I thought the investigation into the Sago Mine disaster where 12 workers were killed last week was just getting under way, but apparently we don't need no stinkin' investigation to figure out what went wrong (or what didn't go wrong), according to company executives:
The CEO of the company that owns the Sago Mine came to the defense of the company's safety record at a news conference on Wednesday.That's funny, that statement doesn't seem to be quite consistent with Ken Ward's article in today's Charleston Gazette:
International Coal Group CEO Ben Hatfield said that the violations that have been made public since the explosion occurred do not connect with the explosion.
"These trained mine professionals certainly would not allow a mine to remain open if it deemed it to be unsafe," Hatfield said.
Managers of the Sago Mine repeatedly ignored or simply missed hazardous roof conditions and dangerous buildups of combustible materials during required safety checks, according to federal records released Tuesday.Then there are a few safety experts that don't exactly agree with Hatfield's high assessment of the company's "trained mine professionals" either:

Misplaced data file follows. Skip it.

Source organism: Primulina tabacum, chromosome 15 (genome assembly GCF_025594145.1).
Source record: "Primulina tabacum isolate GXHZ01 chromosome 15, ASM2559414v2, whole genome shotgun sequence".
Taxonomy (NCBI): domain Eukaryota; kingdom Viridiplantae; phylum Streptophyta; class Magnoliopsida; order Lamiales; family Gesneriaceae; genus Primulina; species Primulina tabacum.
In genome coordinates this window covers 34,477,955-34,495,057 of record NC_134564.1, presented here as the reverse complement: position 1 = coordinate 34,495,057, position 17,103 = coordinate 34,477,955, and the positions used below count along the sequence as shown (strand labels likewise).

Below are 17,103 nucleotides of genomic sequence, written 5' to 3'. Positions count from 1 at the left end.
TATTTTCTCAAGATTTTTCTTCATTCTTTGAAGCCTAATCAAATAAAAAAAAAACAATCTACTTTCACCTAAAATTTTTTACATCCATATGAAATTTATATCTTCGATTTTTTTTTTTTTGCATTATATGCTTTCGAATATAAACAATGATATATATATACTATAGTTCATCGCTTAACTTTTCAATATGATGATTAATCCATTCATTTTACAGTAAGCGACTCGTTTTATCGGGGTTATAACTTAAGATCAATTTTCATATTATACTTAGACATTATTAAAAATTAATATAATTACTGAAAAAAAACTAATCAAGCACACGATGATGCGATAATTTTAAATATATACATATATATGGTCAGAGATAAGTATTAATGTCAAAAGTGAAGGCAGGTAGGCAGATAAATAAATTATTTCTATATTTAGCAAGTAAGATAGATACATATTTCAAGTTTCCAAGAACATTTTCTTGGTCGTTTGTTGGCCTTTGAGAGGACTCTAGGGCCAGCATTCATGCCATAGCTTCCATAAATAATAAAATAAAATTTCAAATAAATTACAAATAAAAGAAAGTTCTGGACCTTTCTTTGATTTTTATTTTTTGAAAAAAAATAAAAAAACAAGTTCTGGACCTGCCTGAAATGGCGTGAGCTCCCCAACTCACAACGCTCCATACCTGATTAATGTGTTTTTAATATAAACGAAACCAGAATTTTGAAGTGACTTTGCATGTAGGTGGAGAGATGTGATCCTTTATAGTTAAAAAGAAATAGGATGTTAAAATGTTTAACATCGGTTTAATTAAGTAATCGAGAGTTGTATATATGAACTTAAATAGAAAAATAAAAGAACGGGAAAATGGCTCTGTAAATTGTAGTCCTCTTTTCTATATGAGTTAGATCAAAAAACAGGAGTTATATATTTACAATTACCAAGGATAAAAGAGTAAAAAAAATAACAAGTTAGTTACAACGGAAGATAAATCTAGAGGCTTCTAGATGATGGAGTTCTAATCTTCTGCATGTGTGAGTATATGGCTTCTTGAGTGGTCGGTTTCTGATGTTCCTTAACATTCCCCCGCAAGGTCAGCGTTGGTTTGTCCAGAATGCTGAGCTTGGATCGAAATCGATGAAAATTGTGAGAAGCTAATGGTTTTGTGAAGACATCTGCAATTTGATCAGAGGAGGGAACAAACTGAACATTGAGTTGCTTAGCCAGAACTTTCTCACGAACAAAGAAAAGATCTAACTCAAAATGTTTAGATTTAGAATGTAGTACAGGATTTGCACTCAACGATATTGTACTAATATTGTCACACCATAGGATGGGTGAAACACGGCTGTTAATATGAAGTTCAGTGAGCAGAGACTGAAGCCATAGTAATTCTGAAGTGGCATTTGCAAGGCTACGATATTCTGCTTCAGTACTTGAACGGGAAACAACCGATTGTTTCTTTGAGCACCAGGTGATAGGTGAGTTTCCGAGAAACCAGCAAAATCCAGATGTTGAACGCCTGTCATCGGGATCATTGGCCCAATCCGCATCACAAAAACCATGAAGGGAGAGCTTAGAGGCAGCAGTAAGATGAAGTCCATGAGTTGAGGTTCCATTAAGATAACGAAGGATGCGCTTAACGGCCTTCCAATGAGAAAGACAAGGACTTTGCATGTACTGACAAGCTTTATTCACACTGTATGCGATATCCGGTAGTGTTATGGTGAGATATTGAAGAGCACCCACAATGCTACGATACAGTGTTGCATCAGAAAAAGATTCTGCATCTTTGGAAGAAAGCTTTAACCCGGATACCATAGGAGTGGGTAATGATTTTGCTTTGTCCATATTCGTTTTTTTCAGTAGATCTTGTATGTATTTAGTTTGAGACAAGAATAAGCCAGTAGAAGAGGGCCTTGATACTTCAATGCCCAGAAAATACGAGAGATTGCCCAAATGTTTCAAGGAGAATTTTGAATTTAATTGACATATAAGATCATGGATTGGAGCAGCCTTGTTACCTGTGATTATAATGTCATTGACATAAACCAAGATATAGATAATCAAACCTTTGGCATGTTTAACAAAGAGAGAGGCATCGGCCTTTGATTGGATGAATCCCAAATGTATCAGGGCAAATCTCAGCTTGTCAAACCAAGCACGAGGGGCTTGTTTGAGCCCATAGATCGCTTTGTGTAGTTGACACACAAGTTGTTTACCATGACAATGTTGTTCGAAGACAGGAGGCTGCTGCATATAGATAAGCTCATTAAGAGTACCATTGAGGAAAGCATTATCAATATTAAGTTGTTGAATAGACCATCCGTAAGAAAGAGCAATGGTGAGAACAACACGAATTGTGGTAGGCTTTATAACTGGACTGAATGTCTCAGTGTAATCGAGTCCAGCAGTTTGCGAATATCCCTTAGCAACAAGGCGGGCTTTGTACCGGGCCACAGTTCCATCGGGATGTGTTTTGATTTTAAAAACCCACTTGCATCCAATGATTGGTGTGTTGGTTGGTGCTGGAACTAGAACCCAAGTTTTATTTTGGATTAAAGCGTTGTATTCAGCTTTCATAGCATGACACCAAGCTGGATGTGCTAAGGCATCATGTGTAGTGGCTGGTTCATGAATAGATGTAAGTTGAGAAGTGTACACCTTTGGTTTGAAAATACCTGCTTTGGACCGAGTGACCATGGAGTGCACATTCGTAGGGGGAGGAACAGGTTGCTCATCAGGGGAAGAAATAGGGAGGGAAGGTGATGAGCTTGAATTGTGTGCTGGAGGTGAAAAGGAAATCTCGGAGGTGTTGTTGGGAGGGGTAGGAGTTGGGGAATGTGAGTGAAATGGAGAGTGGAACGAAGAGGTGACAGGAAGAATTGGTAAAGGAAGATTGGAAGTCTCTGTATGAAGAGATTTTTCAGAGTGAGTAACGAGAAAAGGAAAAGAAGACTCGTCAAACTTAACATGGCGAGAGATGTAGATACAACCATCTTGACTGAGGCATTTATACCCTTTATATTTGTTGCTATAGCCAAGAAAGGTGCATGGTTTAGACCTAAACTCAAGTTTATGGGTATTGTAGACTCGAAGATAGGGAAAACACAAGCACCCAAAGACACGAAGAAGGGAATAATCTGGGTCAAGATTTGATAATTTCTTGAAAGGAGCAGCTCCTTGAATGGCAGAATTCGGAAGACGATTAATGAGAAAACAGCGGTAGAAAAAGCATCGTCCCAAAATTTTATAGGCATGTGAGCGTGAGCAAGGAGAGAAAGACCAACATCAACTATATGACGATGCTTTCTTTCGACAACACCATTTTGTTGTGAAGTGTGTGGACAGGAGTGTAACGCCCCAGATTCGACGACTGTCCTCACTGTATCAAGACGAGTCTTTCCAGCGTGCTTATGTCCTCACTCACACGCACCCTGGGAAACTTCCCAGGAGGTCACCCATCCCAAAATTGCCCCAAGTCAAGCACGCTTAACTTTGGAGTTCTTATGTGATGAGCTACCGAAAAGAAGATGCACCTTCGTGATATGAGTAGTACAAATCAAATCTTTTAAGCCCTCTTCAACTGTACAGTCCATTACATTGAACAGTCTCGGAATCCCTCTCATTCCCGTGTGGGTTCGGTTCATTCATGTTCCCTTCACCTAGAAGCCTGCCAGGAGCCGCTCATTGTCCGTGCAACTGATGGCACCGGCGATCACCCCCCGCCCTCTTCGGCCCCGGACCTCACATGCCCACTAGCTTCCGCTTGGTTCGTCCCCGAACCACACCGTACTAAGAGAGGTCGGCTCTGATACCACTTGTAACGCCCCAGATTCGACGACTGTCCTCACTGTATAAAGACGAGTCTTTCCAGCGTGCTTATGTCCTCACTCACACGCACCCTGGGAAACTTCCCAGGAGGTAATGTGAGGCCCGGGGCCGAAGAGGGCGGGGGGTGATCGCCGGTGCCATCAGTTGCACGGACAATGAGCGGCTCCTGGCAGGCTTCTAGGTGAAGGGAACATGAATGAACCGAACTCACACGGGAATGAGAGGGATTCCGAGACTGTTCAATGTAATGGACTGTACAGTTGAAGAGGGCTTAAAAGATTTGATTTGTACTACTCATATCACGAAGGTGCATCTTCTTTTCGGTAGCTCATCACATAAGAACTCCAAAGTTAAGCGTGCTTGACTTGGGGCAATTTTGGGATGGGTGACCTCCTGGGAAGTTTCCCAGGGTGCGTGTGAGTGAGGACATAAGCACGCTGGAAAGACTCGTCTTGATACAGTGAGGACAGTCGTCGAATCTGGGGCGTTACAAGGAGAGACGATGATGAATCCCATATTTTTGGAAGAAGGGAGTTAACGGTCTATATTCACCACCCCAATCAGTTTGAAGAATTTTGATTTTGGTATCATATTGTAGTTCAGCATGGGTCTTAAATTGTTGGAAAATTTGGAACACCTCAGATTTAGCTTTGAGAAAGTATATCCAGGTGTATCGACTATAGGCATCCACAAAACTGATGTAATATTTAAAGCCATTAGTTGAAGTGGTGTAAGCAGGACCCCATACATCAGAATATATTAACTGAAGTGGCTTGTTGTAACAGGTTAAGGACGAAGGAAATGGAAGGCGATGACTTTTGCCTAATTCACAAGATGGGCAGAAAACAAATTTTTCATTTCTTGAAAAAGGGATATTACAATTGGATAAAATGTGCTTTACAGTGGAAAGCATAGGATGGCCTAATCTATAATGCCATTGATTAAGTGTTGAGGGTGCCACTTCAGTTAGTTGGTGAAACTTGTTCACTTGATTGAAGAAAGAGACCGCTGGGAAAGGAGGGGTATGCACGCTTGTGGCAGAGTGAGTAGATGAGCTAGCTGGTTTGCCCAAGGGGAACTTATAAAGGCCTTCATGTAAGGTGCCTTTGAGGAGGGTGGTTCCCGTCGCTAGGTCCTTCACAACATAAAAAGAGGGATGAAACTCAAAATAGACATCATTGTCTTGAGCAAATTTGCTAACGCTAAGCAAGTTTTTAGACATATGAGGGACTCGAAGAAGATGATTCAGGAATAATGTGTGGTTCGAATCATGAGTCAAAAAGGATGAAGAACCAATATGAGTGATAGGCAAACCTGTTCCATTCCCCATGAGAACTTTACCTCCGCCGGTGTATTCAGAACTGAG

Federal inspectors cited Sago over and over for serious violations of roof control rules, explosion prevention measures and other safety lapses.
But more importantly, safety experts say, the Sago Mine management was found by government inspectors to be unwilling or incapable of properly checking the mine’s conditions before workers went underground.
In one case, a federal inspector alleged that one Sago foreman had “engaged in aggravated conduct” by ignoring numerous problems with a battery charging station.
One safety expert said the string of faulty mine examinations was so severe it should have been considered for federal criminal prosecution.If you're interested in getting the best information on the continuing story of the Sago mine disaster, you should bookmark the Charleston Gazette (http://www.wvgazette.com) and read Ken Ward's stories every morning. Day after day he comes up with information that no one else is able to dig out.
“I would say that these are indicative of an operator who wasn’t going to let safety get in the way of production,” said Tony Oppegard, a longtime mine safety expert who has worked for federal and state regulatory agencies.
One more example. You know how International Coal Group executives have been claiming that they really aren't to blame for the Sago mine's problems because they just bought the company in November? Well, Ward has studied court records, corporate disclosures and other publicly available documents and found that "New York billionaire Wilbur L. Ross Jr. has controlled the company that owns the Sago Mine since at least early 2001."
This is what journalism should be about.